Monday, May 3, 2010

Cat Party Self - Titled LP

Having been collecting records since about the age of 14 or so, the idea of trading friends for lps that I'd rather have was something that never seemed to cross my mind. Maybe it was the fact that a lot of my friends throughout my teen years weren't as avid about buying records as I was. It wasn't until recently that I made my first record trade for a JFA 7 inch to a close friend who had been wanting the record for quite sometime and because it had sentimental value to him growing up in Arizona. The trade was a-ok by me, in return I received the Clockcleaner 'Babylon Rules' LP and a 7 inch on Hozac Records of a band I was unfamiliar with called Wizard Sleeve from Alabama, that I ended up enjoying quite a bit for it's cold-wave/psych elements.

This very same friend traded another pal for a record I can't seem to remember and this pal ended up with the self-titled LP from a band out of Cali called CAT PARTY. Running into a string of bittersweet misfortunes, I've been calling this pal's couch home for the last few weeks and what with simultaneously being unemployed, I've set up a little station in front of his turntable. Listening, taping, recording and reviewing to pass my misguided time.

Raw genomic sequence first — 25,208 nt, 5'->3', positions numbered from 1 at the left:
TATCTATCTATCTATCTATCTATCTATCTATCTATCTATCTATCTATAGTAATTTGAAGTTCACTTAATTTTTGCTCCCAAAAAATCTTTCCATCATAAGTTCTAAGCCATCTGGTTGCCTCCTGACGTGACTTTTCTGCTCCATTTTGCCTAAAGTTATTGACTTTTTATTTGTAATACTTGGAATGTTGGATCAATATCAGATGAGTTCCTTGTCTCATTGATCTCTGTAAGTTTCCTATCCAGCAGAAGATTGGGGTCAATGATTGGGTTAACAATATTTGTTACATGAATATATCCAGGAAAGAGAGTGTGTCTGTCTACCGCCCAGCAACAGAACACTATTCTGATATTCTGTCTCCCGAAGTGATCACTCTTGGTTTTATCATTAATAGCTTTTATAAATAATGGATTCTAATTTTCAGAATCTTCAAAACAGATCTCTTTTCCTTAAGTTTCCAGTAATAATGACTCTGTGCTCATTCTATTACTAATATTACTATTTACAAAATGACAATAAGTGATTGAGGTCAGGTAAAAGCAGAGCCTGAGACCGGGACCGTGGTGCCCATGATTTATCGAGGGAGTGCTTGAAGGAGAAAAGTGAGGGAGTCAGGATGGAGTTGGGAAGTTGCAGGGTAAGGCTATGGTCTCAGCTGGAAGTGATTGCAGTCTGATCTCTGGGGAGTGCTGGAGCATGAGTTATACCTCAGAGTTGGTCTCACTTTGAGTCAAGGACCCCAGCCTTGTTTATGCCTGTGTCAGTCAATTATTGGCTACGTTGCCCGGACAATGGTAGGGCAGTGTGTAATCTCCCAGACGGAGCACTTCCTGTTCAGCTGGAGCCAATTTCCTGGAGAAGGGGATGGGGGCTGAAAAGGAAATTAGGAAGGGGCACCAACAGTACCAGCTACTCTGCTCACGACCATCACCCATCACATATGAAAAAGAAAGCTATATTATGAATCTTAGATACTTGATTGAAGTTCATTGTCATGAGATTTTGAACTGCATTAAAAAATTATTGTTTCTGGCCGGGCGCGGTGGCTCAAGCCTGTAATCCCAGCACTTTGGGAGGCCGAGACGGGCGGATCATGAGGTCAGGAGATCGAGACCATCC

I'd heard a song from this LP called "Entitled" and fell in love with it. Somehow it's taken a few weeks for me to actually sit down with the record and enjoy it in it's entirety. The results found me blown away. It has all of my favorite ingredients. Dark melodic pop, desperate vocals, driving bass lines, surf-esque guitars and an atmospheric production quality. Songs about disappointment, turmoil, alienation and being unforgiving. It's obviously influenced by the likes of The Wipers and Husker Du while also incorporating some British post-punk elements within it. The mid-tempo range at which the songs are played spills out with such frustration it instantly grabs you by the gut. You can definitely hear a Jeffrey Lee Pierce influence through the vocals, lyrical content and structure as well.

Highlights include the build up opening track "Tar & Feathers", the detached and deprived "Further Into The Ordinary" which is one of the album's most lyrically memorable songs, the hardest hitting track on the record, " Product of the Eighties" and the closer to side A, "Entitled" which remains my personal favorite.

Check out the disheartened sounds of Cat Party here :

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